Yet many cultures reward people who start work early, even if they’re operating on reduced sleep. As a result, many successful people are short-sleeping early-risers such as Margaret Thatcher and Bill Clinton. Fortunately for those of us who like to hit the snooze button, success is not restricted to early birds. Albert Einstein and Elvis Presley, for example, were late sleepers.
3. Exercise helps you sleep.
Exercising may contribute to falling asleep earlier, and it certainly helps us sleep soundly through the night. But it’s light, not physical activity, that proves the German proverb “Fresh air makes you tired.” Exercise often means being outside and getting more light — on average, 1,000 times more than indoor levels. Exposure to sunlight synchronizes our body clocks with daylight.
Sleep is not only regulated by the body clock, but also by how long we were awake (also known as the buildup of “sleep pressure”). But not all waking hours are equal. We’ll get more tired skiing, for example, than sitting at a desk sending e-mail. This is one reason we sometimes lie awake at the end of a long day at the office despite utter exhaustion.
4. Sleep is just a matter of discipline.
Most parents and teachers think that if teenagers are zombies in the morning, they just lack the discipline to go to bed early. Although it is true that exposure to computer and television screens late at night makes for late rising, early-to-bed teenagers will still have a hard time getting up at the crack of dawn.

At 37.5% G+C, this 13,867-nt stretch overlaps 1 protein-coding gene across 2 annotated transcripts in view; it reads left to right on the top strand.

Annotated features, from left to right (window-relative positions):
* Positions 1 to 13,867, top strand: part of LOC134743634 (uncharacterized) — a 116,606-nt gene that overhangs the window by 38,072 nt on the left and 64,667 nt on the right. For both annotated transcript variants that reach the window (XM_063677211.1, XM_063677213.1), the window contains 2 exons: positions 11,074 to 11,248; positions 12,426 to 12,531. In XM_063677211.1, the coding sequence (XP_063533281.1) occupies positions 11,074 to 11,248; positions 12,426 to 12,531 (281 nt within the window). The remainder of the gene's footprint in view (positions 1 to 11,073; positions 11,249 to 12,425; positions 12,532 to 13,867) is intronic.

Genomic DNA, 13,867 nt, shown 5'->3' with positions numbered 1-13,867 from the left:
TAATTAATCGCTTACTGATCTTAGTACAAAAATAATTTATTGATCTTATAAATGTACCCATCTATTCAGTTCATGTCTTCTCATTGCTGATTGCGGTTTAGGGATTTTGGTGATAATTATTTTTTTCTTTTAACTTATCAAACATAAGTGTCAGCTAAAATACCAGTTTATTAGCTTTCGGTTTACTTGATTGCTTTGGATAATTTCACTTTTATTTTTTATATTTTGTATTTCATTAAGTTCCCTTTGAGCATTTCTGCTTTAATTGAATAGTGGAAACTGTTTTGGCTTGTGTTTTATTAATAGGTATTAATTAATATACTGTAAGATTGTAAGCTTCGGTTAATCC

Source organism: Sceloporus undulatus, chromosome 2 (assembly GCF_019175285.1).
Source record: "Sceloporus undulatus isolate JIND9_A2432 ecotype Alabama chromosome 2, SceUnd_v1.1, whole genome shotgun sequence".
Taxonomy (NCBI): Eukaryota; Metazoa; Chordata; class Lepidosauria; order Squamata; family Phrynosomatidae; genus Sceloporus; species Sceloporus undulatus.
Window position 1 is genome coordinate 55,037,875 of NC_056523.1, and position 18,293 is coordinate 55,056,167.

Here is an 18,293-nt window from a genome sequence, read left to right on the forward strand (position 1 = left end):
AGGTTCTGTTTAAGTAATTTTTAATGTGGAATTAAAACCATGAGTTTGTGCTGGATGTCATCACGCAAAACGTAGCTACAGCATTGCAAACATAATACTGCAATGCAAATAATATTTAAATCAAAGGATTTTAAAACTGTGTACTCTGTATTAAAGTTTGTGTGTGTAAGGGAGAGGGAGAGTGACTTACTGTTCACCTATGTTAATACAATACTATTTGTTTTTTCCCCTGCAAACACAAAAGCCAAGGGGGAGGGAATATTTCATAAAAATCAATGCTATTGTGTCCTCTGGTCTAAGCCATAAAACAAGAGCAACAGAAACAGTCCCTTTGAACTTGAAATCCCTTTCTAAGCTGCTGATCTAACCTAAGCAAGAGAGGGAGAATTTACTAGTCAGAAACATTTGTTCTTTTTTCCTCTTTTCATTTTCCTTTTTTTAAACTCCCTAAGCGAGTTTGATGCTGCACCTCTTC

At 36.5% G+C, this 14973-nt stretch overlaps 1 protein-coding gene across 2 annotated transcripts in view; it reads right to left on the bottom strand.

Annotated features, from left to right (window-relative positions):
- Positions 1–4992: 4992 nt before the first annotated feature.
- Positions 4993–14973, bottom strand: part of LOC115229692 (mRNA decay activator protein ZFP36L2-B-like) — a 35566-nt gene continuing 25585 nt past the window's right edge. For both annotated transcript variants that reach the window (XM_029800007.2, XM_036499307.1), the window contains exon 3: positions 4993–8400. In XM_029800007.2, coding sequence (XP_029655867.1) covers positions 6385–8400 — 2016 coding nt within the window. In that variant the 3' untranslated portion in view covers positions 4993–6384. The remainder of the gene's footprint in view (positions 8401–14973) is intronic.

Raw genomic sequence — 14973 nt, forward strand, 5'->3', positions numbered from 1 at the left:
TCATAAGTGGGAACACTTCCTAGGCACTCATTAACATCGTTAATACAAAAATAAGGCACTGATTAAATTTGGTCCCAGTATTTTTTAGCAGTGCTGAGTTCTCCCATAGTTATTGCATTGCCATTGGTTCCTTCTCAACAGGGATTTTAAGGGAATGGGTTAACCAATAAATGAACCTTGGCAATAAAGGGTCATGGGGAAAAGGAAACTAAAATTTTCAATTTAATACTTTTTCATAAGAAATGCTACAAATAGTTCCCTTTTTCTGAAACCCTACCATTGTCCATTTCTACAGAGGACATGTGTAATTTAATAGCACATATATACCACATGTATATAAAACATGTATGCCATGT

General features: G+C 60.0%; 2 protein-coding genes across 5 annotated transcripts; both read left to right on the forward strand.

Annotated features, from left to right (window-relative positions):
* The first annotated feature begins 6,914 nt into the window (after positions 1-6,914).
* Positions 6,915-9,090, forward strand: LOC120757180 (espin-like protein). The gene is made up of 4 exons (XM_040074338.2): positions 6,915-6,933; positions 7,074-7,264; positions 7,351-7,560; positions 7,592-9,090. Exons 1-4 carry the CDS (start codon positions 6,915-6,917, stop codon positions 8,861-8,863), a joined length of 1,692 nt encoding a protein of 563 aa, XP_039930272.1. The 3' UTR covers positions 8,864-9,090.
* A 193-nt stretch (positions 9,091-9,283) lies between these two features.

Think of teenagers as early shift-workers who suffer the most social jet lag. They go to school at their biological equivalent of midnight with profound consequences for learning and memory. They suffer from sleep deprivation during the school week and certainly should be allowed to catch up on weekends. However, they should sleep with daylight coming into their bedrooms and should refrain from using light-emitting devices after 10 p.m.
5. Most couples have very different sleep habits.
We’ve all heard stories: A woman tries to sleep while her husband is reading. Or one spouse needs to sleep in, but the other wants to start the day. When I ask lecture audiences whether such scenarios sound familiar, I frequently see a majority of hands go up.
But again, this is a matter of biology and genetics, not habits and personal preference. Women generally fall asleep earlier than men, who tend toward night owlishness. Women, however, tend to control the sleep times in a partnership. Husbands of women who work late shifts at night, for example, go to bed much earlier when their wives are at home than when their wives are working late, research has found.
One finding that might be surprising, given how much time we spend in our beds: Men and women don’t seem to give any consideration to sleep patterns when choosing a mate.